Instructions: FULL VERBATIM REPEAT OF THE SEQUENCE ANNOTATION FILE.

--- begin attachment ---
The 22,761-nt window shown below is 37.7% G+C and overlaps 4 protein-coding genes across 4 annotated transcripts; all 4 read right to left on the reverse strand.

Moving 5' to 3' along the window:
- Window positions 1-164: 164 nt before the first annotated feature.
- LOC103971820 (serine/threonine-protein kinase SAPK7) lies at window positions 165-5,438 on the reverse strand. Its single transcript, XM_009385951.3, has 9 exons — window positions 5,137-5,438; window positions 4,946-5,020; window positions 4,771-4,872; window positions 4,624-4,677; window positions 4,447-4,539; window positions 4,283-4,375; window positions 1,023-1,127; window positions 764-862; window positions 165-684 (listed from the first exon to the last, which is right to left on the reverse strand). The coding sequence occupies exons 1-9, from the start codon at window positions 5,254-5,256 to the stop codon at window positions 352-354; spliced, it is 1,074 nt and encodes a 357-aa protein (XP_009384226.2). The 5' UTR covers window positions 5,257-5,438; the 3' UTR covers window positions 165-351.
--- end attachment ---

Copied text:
The 22,761-nt window shown below is 37.7% G+C and overlaps 4 protein-coding genes across 4 annotated transcripts; all 4 read right to left on the reverse strand.

Moving 5' to 3' along the window:
- Window positions 1-164: 164 nt before the first annotated feature.
- LOC103971820 (serine/threonine-protein kinase SAPK7) lies at window positions 165-5,438 on the reverse strand. Its single transcript, XM_009385951.3, has 9 exons — window positions 5,137-5,438; window positions 4,946-5,020; window positions 4,771-4,872; window positions 4,624-4,677; window positions 4,447-4,539; window positions 4,283-4,375; window positions 1,023-1,127; window positions 764-862; window positions 165-684 (listed from the first exon to the last, which is right to left on the reverse strand). The coding sequence occupies exons 1-9, from the start codon at window positions 5,254-5,256 to the stop codon at window positions 352-354; spliced, it is 1,074 nt and encodes a 357-aa protein (XP_009384226.2). The 5' UTR covers window positions 5,257-5,438; the 3' UTR covers window positions 165-351.